- Family and Parenting
Phonogical Disorders and Baby Talk
Baby Talk Begins When They Are Babies
Should you be concerned?
Phonological disorders are often considered ‘cute’ while the child is young, but when we in turn mimic the baby talk of toddler speech, it reinforces through audio and verbal reinforcement the mispronunciation and tends to make it a learned delay which becomes be a source of embarrassment. Ignoring the need for speech intervention after age six most always will affect a child's acceptance by their peers. Interesting studies have been done on bullying on the playground and the targeting of shy children with speech delays --a topic for another day.
All babies begin by talking baby talk. So when should you be concerned? Many speech- language pathologists are coming to the conclusion that toddlers are being diagnosed too hastily. Infant voice boxes are still developing as well as tongue and mouth co-ordination.
The worst thing we can do is talk like they do.
Most early speech delays will automatically correct themselves as toddlers hear correct speech. Verbal stimulation through conversing, singing, playing and reading will go a long way to help the young child develop proper speech.
Be sure to consider hearing problems, oral-motor problems, and even developmental delays when evaluating whether or not your child needs specialized help. Early intervention does pay off.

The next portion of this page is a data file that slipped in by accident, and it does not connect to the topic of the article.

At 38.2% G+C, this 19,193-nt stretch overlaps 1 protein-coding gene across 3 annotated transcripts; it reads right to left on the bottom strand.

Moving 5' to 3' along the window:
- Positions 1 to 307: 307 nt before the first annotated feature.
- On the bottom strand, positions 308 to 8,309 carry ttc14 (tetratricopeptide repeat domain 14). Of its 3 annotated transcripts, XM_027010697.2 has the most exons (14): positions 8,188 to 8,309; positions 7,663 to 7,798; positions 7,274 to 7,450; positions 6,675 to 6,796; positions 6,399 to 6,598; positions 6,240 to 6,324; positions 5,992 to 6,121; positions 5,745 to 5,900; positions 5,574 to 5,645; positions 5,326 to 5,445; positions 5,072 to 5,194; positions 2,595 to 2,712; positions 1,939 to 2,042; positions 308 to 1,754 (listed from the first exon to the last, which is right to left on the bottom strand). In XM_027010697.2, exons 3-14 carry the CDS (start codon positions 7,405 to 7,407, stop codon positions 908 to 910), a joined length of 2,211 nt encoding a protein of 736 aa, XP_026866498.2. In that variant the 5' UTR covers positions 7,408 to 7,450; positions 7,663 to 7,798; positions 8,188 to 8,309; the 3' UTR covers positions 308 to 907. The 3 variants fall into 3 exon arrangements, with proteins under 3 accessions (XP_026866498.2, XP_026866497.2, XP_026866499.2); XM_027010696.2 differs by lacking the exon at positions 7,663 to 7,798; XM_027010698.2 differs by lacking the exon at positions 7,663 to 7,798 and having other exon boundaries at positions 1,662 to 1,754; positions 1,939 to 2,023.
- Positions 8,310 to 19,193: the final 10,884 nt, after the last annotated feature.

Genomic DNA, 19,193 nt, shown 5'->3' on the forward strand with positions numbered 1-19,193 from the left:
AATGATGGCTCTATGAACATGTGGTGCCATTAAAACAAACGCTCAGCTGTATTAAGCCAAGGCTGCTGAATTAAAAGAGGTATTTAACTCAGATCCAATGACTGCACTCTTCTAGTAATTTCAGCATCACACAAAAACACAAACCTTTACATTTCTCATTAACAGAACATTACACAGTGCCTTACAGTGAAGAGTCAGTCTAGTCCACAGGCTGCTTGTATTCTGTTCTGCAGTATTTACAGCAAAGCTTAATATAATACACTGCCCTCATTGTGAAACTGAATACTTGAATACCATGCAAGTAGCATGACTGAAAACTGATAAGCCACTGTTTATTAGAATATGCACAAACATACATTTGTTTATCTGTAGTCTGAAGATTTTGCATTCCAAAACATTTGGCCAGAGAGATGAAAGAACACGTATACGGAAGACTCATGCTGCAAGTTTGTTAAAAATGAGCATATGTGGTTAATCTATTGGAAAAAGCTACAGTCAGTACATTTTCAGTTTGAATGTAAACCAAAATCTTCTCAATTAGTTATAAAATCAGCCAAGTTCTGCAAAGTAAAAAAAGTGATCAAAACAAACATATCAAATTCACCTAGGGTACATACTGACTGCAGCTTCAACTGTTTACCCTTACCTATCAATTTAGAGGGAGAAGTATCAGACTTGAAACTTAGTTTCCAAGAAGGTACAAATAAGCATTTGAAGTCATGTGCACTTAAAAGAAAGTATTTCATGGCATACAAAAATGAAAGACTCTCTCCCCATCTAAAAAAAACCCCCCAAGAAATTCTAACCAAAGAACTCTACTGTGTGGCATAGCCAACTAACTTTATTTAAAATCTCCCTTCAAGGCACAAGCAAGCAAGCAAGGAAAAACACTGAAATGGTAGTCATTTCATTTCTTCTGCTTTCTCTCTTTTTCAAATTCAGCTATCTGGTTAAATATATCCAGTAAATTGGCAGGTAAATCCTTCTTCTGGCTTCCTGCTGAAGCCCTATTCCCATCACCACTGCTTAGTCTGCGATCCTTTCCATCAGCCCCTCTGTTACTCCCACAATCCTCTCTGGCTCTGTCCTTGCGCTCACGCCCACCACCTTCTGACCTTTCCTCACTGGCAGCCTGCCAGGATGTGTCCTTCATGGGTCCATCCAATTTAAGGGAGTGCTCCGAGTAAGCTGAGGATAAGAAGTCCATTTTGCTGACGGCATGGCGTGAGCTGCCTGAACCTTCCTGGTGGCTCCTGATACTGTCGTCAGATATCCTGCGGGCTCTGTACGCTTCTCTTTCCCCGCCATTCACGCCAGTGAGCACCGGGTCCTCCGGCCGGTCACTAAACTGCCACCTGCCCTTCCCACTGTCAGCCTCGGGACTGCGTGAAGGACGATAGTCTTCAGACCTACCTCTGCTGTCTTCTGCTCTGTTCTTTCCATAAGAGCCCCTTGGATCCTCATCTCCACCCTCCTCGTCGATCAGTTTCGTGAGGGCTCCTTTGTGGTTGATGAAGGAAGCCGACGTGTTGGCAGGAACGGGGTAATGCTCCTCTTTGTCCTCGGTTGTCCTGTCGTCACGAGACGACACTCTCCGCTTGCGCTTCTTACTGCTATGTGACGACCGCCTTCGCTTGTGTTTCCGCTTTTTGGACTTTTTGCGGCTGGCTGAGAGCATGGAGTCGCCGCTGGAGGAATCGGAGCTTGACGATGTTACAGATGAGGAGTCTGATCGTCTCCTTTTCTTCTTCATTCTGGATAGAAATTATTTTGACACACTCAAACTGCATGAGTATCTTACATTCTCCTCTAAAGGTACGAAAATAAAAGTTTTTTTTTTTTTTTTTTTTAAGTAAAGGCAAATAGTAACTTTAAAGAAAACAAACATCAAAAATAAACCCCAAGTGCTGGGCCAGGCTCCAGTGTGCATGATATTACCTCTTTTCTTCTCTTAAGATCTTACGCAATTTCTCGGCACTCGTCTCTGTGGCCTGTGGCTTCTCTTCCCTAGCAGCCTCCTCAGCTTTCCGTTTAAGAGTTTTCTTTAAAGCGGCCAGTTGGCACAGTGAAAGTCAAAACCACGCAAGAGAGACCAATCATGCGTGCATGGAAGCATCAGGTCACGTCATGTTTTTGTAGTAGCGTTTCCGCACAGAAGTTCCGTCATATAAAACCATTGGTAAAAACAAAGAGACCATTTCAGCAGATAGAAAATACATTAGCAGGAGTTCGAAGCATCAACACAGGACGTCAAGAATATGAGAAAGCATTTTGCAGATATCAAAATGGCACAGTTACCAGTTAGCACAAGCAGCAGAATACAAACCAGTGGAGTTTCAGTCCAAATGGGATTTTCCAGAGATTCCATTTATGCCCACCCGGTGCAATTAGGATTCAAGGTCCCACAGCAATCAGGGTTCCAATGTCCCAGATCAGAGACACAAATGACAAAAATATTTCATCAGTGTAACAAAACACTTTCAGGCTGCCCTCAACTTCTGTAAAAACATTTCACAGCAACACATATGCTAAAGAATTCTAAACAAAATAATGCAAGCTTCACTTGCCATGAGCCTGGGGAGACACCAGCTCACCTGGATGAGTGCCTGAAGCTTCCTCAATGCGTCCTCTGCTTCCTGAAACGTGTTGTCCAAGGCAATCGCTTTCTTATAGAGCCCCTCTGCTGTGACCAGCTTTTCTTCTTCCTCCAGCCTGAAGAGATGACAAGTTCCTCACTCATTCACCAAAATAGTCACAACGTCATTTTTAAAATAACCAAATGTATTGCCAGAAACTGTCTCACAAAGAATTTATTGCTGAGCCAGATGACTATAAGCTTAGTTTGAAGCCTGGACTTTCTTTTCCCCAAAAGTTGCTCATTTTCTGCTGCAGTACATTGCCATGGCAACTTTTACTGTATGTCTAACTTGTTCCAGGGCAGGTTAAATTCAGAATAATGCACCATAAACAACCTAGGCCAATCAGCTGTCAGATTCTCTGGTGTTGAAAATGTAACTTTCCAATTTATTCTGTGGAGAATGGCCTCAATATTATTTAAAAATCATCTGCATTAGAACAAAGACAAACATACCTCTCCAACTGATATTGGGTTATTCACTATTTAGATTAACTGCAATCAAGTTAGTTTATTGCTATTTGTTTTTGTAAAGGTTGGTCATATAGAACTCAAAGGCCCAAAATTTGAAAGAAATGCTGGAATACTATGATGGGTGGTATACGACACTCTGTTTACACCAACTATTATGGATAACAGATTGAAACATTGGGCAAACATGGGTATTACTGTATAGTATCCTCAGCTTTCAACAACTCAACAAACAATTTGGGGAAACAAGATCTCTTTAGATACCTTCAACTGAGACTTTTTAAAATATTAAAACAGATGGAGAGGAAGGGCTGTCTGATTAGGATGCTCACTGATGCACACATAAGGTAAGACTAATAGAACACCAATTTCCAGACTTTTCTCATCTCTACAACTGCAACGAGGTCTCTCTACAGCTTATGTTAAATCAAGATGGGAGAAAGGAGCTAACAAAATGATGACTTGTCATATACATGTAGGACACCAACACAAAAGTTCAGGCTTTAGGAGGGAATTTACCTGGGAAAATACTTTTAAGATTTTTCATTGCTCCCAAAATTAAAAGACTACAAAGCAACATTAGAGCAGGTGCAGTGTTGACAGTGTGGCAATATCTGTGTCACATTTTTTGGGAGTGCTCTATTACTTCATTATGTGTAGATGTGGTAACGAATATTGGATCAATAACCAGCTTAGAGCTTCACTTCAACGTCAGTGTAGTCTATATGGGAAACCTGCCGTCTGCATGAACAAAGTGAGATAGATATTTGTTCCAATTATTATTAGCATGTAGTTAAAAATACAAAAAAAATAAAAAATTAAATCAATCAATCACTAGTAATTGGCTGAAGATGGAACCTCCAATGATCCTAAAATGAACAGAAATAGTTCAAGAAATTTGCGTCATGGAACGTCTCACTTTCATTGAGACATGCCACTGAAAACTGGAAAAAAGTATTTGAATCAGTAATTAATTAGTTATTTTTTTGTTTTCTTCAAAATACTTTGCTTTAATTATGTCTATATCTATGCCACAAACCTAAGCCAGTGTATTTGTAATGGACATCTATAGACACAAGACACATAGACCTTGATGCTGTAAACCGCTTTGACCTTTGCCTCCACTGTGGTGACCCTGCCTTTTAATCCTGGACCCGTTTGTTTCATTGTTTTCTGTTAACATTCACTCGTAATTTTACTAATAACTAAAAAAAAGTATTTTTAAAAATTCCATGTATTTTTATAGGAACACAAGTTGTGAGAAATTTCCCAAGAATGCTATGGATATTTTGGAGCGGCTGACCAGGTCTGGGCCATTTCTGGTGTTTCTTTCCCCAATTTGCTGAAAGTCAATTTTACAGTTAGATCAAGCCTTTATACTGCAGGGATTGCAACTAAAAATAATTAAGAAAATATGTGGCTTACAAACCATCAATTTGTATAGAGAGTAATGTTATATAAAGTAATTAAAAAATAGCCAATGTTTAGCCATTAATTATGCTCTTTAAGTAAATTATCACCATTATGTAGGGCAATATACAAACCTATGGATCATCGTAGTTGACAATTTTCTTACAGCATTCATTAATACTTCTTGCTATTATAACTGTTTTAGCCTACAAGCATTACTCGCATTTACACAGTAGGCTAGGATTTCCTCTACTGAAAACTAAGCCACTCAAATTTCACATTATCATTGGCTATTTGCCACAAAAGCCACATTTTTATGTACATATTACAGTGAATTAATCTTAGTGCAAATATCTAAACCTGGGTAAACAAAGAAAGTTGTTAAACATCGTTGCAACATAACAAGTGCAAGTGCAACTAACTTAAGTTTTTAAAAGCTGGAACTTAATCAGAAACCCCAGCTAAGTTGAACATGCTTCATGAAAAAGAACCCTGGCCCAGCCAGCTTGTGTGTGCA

Auditory bombardment can be a very effective and very enjoyable method of speech intervention. Simple songs, rhymes and stories are part of a child’s everyday play. When you enter in, with your personal touch, learning truly begins. Indeed, most all SLP will admit that the child learns best from the parent.
Encouraging the child to talk during play, even if their diction is not perfect, will pay off in time. The first part of speaking correctly is hearing correctly. Repetition reinforces learning.
You can make up your own words and put them to familiar tunes. You can read books targeting specific sounds. You can make a game while riding in a car. At time, silence can be deafening. Take the opportunity to fill the silence with sound.
Here are a few suggestions for fun interactive books that will delight your child as you do your part to encourage proper speech in your toddler.
Predictable Text Books
Little Pink Pig by Pat Hutchins is a simple, repetitive text story about a barnyard comedy of errors. Ages 3-up.